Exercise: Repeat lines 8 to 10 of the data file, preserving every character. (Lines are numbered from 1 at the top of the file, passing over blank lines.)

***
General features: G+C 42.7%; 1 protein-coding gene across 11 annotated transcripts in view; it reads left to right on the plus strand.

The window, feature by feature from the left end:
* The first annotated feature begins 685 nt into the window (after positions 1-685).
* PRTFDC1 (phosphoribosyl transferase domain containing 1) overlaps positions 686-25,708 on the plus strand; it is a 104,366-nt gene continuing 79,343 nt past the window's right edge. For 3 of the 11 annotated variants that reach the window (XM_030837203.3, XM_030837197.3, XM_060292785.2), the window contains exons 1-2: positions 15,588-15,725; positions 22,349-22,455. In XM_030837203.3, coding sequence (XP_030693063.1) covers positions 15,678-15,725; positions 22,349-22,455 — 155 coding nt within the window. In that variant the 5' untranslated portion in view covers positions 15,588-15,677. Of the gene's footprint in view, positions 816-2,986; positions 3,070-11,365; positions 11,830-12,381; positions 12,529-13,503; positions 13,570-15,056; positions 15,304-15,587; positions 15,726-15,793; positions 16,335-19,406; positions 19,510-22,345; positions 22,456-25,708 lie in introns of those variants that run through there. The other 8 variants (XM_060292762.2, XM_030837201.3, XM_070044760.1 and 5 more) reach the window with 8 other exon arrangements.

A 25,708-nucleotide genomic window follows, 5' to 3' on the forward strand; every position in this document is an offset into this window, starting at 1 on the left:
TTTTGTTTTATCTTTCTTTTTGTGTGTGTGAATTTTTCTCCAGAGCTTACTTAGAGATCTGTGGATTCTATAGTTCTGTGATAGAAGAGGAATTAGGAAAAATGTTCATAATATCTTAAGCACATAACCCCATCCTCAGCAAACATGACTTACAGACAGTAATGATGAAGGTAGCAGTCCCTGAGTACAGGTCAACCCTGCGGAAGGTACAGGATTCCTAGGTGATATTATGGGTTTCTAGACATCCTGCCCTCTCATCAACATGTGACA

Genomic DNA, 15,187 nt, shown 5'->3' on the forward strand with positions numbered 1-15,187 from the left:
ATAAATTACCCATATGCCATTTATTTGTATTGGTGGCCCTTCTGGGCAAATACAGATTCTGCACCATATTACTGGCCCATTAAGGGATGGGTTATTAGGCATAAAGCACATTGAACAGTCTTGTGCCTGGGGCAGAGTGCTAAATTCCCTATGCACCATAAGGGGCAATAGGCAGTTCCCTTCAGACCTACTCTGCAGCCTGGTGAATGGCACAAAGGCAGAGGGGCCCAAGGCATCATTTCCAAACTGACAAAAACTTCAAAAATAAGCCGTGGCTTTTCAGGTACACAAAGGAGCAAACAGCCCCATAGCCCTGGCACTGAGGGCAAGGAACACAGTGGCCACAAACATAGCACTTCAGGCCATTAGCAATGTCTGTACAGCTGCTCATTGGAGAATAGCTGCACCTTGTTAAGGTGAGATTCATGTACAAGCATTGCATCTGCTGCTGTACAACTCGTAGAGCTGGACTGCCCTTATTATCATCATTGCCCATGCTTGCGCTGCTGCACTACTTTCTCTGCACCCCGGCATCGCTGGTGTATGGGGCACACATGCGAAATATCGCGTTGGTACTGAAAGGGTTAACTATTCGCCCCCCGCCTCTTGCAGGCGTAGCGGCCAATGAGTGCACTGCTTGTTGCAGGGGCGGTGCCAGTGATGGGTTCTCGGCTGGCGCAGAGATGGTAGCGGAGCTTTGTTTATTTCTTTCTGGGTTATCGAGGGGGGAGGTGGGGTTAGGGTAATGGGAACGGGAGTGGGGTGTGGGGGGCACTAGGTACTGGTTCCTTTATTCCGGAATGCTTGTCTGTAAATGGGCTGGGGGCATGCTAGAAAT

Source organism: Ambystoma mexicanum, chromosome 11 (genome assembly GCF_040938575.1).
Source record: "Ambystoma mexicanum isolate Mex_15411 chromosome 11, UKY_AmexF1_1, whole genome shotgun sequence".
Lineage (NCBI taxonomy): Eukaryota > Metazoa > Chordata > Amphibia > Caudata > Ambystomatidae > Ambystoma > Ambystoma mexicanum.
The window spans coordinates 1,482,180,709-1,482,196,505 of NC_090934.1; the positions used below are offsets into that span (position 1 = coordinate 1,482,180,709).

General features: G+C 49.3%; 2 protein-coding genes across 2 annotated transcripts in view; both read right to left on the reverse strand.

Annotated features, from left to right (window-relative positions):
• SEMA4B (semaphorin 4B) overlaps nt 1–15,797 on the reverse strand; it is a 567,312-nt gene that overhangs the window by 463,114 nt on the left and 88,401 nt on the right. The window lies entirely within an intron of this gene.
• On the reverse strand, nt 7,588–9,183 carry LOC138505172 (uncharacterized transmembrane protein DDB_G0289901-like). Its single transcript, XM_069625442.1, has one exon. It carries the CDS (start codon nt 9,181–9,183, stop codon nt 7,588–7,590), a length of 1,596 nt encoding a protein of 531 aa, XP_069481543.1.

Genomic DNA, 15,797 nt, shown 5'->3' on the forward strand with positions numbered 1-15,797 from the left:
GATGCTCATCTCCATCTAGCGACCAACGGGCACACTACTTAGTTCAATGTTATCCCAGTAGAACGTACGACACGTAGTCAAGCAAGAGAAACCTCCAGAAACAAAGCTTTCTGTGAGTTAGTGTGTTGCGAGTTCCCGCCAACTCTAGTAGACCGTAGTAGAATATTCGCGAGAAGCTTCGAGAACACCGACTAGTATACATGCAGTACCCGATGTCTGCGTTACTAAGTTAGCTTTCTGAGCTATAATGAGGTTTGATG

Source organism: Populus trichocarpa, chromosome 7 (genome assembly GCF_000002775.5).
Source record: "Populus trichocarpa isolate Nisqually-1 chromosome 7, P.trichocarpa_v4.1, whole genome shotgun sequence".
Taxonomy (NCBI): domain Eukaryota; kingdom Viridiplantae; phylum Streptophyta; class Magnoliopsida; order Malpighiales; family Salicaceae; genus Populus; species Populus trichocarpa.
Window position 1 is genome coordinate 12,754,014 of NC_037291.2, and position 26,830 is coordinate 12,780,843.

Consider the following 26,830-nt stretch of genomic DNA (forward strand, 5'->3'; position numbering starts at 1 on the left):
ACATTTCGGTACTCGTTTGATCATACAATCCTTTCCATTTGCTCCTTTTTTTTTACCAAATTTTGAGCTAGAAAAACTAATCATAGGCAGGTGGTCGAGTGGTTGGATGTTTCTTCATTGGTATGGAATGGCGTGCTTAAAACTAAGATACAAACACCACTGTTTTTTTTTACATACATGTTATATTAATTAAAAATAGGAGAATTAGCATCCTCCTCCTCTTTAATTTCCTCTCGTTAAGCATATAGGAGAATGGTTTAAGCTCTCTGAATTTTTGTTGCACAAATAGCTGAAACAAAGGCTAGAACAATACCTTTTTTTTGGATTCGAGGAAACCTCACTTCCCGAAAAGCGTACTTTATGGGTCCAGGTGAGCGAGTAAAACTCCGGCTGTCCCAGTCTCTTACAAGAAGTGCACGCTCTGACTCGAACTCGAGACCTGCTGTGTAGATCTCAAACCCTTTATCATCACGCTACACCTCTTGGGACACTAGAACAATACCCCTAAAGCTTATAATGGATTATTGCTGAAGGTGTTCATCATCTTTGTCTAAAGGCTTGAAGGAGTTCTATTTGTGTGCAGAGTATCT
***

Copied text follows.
ATAAATTACCCATATGCCATTTATTTGTATTGGTGGCCCTTCTGGGCAAATACAGATTCTGCACCATATTACTGGCCCATTAAGGGATGGGTTATTAGGCATAAAGCACATTGAACAGTCTTGTGCCTGGGGCAGAGTGCTAAATTCCCTATGCACCATAAGGGGCAATAGGCAGTTCCCTTCAGACCTACTCTGCAGCCTGGTGAATGGCACAAAGGCAGAGGGGCCCAAGGCATCATTTCCAAACTGACAAAAACTTCAAAAATAAGCCGTGGCTTTTCAGGTACACAAAGGAGCAAACAGCCCCATAGCCCTGGCACTGAGGGCAAGGAACACAGTGGCCACAAACATAGCACTTCAGGCCATTAGCAATGTCTGTACAGCTGCTCATTGGAGAATAGCTGCACCTTGTTAAGGTGAGATTCATGTACAAGCATTGCATCTGCTGCTGTACAACTCGTAGAGCTGGACTGCCCTTATTATCATCATTGCCCATGCTTGCGCTGCTGCACTACTTTCTCTGCACCCCGGCATCGCTGGTGTATGGGGCACACATGCGAAATATCGCGTTGGTACTGAAAGGGTTAACTATTCGCCCCCCGCCTCTTGCAGGCGTAGCGGCCAATGAGTGCACTGCTTGTTGCAGGGGCGGTGCCAGTGATGGGTTCTCGGCTGGCGCAGAGATGGTAGCGGAGCTTTGTTTATTTCTTTCTGGGTTATCGAGGGGGGAGGTGGGGTTAGGGTAATGGGAACGGGAGTGGGGTGTGGGGGGCACTAGGTACTGGTTCCTTTATTCCGGAATGCTTGTCTGTAAATGGGCTGGGGGCATGCTAGAAAT

Source organism: Ambystoma mexicanum, chromosome 11 (genome assembly GCF_040938575.1).
Source record: "Ambystoma mexicanum isolate Mex_15411 chromosome 11, UKY_AmexF1_1, whole genome shotgun sequence".